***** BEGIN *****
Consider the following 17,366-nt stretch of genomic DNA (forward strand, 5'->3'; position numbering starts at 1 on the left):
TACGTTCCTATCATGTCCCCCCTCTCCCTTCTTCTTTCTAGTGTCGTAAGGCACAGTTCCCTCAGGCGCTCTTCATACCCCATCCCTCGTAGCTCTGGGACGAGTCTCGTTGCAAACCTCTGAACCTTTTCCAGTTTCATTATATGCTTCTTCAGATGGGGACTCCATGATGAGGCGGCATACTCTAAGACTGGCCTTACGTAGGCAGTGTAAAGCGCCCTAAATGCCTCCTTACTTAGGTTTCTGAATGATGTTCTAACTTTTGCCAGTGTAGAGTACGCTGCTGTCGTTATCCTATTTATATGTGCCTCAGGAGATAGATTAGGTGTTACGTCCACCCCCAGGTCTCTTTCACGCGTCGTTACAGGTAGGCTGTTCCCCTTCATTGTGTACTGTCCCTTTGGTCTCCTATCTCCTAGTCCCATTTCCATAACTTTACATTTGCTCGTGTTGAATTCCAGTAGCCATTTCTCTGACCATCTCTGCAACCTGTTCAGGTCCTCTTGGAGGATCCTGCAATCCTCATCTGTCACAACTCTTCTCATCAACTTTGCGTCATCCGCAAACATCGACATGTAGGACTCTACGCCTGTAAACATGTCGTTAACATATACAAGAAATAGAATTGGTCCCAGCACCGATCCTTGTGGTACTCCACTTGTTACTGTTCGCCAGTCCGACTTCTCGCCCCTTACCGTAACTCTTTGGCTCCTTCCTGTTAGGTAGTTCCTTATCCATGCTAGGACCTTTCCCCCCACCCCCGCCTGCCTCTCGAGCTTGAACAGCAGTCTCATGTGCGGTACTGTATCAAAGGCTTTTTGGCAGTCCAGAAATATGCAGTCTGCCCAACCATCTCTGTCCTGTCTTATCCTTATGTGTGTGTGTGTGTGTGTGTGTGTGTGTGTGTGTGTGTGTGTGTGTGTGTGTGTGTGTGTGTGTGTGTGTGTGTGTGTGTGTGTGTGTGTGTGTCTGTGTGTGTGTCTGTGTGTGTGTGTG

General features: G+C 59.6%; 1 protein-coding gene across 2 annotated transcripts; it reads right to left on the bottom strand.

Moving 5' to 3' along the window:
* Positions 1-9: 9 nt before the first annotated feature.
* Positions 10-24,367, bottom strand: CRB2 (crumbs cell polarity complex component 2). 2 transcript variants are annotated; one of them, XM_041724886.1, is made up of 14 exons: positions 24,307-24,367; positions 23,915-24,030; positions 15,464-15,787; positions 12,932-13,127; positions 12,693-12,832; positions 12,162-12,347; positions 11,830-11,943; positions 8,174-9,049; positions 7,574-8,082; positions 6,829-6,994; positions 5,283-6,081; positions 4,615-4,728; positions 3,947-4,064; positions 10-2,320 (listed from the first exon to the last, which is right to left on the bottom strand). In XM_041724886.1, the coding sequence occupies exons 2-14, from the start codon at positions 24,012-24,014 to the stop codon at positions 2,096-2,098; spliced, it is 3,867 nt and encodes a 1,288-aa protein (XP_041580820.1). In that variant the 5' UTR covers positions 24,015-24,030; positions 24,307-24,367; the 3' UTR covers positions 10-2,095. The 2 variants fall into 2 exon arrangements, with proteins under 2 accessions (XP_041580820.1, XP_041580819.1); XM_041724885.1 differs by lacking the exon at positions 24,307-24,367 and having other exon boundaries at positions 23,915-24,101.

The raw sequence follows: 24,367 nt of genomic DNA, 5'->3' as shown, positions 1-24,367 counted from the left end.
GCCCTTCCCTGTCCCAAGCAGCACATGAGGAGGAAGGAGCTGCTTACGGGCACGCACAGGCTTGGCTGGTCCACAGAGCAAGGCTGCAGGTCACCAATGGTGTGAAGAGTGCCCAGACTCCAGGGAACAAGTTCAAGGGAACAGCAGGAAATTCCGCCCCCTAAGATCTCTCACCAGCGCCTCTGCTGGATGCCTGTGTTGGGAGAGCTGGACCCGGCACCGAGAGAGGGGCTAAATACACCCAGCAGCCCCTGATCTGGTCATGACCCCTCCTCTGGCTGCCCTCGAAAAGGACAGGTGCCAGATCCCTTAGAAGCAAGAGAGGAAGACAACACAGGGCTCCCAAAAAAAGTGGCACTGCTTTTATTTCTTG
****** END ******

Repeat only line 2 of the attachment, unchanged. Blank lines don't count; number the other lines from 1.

TACGTTCCTATCATGTCCCCCCTCTCCCTTCTTCTTTCTAGTGTCGTAAGGCACAGTTCCCTCAGGCGCTCTTCATACCCCATCCCTCGTAGCTCTGGGACGAGTCTCGTTGCAAACCTCTGAACCTTTTCCAGTTTCATTATATGCTTCTTCAGATGGGGACTCCATGATGAGGCGGCATACTCTAAGACTGGCCTTACGTAGGCAGTGTAAAGCGCCCTAAATGCCTCCTTACTTAGGTTTCTGAATGATGTTCTAACTTTTGCCAGTGTAGAGTACGCTGCTGTCGTTATCCTATTTATATGTGCCTCAGGAGATAGATTAGGTGTTACGTCCACCCCCAGGTCTCTTTCACGCGTCGTTACAGGTAGGCTGTTCCCCTTCATTGTGTACTGTCCCTTTGGTCTCCTATCTCCTAGTCCCATTTCCATAACTTTACATTTGCTCGTGTTGAATTCCAGTAGCCATTTCTCTGACCATCTCTGCAACCTGTTCAGGTCCTCTTGGAGGATCCTGCAATCCTCATCTGTCACAACTCTTCTCATCAACTTTGCGTCATCCGCAAACATCGACATGTAGGACTCTACGCCTGTAAACATGTCGTTAACATATACAAGAAATAGAATTGGTCCCAGCACCGATCCTTGTGGTACTCCACTTGTTACTGTTCGCCAGTCCGACTTCTCGCCCCTTACCGTAACTCTTTGGCTCCTTCCTGTTAGGTAGTTCCTTATCCATGCTAGGACCTTTCCCCCCACCCCCGCCTGCCTCTCGAGCTTGAACAGCAGTCTCATGTGCGGTACTGTATCAAAGGCTTTTTGGCAGTCCAGAAATATGCAGTCTGCCCAACCATCTCTGTCCTGTCTTATCCTTATGTGTGTGTGTGTGTGTGTGTGTGTGTGTGTGTGTGTGTGTGTGTGTGTGTGTGTGTGTGTGTGTGTGTGTGTGTGTGTGTGTGTGTGTGTGTGTCTGTGTGTGTGTCTGTGTGTGTGTGTG